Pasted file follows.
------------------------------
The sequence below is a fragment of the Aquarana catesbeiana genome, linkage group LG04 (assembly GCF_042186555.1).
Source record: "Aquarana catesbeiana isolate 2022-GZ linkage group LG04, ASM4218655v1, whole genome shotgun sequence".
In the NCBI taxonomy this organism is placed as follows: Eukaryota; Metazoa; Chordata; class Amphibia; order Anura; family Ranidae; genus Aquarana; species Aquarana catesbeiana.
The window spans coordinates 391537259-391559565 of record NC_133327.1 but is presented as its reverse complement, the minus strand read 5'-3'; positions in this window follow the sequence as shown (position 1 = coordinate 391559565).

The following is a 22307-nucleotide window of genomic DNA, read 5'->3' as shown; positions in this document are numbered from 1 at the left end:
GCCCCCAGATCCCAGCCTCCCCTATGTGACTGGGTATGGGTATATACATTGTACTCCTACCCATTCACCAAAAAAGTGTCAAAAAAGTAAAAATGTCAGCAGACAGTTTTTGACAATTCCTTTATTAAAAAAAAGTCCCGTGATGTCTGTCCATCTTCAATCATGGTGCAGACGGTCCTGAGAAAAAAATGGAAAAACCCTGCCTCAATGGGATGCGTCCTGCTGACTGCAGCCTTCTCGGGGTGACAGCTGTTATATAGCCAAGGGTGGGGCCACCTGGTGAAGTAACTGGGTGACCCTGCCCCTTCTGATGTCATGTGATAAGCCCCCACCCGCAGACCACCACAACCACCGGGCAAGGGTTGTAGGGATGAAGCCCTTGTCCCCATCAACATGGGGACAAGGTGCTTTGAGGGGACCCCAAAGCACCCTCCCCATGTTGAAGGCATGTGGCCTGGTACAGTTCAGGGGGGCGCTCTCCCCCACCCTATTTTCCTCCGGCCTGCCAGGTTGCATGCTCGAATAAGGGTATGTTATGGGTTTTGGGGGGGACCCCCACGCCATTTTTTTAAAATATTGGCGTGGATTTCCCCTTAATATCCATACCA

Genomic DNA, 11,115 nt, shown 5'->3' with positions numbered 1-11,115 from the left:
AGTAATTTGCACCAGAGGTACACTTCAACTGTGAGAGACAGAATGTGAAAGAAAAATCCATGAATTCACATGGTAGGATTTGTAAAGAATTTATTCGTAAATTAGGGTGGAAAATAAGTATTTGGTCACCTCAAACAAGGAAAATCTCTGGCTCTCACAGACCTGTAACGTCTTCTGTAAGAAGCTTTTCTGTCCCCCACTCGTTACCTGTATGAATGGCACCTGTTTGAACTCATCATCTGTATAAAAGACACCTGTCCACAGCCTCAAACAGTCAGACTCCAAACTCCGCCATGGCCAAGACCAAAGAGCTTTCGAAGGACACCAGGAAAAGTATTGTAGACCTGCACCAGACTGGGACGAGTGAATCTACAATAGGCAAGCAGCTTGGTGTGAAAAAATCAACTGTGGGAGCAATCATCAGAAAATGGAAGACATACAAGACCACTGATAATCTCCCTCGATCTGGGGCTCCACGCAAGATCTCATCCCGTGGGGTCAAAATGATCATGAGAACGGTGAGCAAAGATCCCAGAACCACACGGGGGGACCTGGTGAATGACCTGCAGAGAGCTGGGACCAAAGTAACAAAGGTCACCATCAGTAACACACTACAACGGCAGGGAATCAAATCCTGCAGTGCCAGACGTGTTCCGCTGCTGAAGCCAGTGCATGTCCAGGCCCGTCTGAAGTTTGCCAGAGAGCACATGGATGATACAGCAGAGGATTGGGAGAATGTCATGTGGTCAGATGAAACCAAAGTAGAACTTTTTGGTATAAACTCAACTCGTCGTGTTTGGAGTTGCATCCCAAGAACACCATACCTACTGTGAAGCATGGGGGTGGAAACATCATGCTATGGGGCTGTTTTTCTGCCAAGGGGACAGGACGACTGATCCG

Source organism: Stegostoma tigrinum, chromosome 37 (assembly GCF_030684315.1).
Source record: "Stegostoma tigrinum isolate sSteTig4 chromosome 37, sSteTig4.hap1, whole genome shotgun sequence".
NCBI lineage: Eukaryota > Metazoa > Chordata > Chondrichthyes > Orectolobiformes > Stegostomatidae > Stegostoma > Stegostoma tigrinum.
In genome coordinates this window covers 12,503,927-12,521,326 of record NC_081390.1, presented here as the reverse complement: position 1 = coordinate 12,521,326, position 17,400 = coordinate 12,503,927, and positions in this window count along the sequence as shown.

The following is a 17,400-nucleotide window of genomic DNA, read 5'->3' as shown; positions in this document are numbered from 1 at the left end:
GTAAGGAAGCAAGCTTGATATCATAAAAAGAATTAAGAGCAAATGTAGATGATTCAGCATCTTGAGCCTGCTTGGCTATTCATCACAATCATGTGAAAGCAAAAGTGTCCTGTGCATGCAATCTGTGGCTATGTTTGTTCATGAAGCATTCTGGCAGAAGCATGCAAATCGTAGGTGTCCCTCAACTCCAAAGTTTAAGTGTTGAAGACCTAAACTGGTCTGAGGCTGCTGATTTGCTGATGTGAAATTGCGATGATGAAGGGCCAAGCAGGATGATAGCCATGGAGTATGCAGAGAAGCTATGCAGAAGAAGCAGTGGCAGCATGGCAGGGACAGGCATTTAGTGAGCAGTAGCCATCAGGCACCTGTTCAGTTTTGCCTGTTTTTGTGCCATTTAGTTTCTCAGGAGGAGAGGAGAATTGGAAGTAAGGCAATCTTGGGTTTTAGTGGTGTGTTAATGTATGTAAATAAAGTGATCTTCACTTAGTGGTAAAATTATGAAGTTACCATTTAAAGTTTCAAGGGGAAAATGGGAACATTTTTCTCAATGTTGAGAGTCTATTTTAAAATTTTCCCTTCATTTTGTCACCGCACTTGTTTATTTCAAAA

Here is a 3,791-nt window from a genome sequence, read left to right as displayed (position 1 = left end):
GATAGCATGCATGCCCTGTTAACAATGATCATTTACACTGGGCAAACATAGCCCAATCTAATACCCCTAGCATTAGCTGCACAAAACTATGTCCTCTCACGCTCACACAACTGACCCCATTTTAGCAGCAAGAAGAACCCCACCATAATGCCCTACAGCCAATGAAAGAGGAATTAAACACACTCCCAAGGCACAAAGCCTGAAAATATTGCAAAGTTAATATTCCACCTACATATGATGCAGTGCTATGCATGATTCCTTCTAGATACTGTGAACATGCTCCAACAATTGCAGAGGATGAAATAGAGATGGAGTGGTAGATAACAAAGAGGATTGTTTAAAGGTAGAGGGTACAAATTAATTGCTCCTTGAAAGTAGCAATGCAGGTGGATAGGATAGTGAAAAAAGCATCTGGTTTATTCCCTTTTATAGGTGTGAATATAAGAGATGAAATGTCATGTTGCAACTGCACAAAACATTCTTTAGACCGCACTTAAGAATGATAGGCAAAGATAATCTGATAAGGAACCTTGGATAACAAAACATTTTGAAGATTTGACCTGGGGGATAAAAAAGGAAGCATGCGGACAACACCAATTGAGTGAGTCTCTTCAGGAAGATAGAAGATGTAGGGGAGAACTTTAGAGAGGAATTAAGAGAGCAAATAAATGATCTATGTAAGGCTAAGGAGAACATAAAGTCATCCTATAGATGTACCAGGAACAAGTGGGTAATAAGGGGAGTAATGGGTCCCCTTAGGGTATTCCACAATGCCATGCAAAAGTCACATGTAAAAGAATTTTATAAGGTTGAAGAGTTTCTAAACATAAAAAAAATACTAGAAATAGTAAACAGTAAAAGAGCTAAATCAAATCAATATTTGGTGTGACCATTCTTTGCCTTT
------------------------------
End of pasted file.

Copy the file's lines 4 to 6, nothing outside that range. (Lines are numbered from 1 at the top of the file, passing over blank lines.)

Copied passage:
The window spans coordinates 391537259-391559565 of record NC_133327.1 but is presented as its reverse complement, the minus strand read 5'-3'; positions in this window follow the sequence as shown (position 1 = coordinate 391559565).

The following is a 22307-nucleotide window of genomic DNA, read 5'->3' as shown; positions in this document are numbered from 1 at the left end:
GCCCCCAGATCCCAGCCTCCCCTATGTGACTGGGTATGGGTATATACATTGTACTCCTACCCATTCACCAAAAAAGTGTCAAAAAAGTAAAAATGTCAGCAGACAGTTTTTGACAATTCCTTTATTAAAAAAAAGTCCCGTGATGTCTGTCCATCTTCAATCATGGTGCAGACGGTCCTGAGAAAAAAATGGAAAAACCCTGCCTCAATGGGATGCGTCCTGCTGACTGCAGCCTTCTCGGGGTGACAGCTGTTATATAGCCAAGGGTGGGGCCACCTGGTGAAGTAACTGGGTGACCCTGCCCCTTCTGATGTCATGTGATAAGCCCCCACCCGCAGACCACCACAACCACCGGGCAAGGGTTGTAGGGATGAAGCCCTTGTCCCCATCAACATGGGGACAAGGTGCTTTGAGGGGACCCCAAAGCACCCTCCCCATGTTGAAGGCATGTGGCCTGGTACAGTTCAGGGGGGCGCTCTCCCCCACCCTATTTTCCTCCGGCCTGCCAGGTTGCATGCTCGAATAAGGGTATGTTATGGGTTTTGGGGGGGACCCCCACGCCATTTTTTTAAAATATTGGCGTGGATTTCCCCTTAATATCCATACCA